The Fuller Court (1888–1910)


In what Fuller Court decision did Justice Oliver Wendell Holmes advocate the “stream of commerce” theory?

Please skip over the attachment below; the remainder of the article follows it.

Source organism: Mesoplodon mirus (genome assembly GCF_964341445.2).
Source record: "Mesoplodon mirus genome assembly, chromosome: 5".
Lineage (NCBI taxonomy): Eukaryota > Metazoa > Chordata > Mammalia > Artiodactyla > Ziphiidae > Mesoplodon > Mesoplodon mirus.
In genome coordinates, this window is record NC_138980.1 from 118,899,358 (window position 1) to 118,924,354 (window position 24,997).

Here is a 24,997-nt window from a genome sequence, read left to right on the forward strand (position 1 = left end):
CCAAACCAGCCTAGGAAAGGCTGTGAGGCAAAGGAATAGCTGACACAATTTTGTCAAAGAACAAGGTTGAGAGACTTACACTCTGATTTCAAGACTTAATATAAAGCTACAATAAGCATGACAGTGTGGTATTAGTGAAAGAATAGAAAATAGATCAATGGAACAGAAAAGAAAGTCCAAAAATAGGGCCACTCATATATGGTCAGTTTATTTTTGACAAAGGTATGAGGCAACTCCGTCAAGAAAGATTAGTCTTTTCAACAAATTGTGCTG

Justice Oliver Wendell Holmes advocated the “stream of commerce” theory in the Court’s unanimous decision in Swift & Co. v. United States (1905). The Court ruled that a group of meatpacking houses engaged in a variety of activities, including fixing and bidding up prices, that violated the Sherman Antitrust law. The meatpacking houses contended that their activities were intrastate in nature, but the Court noted that the sale of cattle resembled a “current of commerce” that was interstate in nature. Holmes wrote: “When cattle are sent for sale from a place in one state, with the expectation that they will end their transit, after purchase, in another, and when in effect they do so, with only the interruption necessary to find a purchaser at the stock yards, and when this is a typical, constantly recurring course, the current thus existing is a current of commerce among the states, and the purchase of the cattle is a part and incident of such commerce.”


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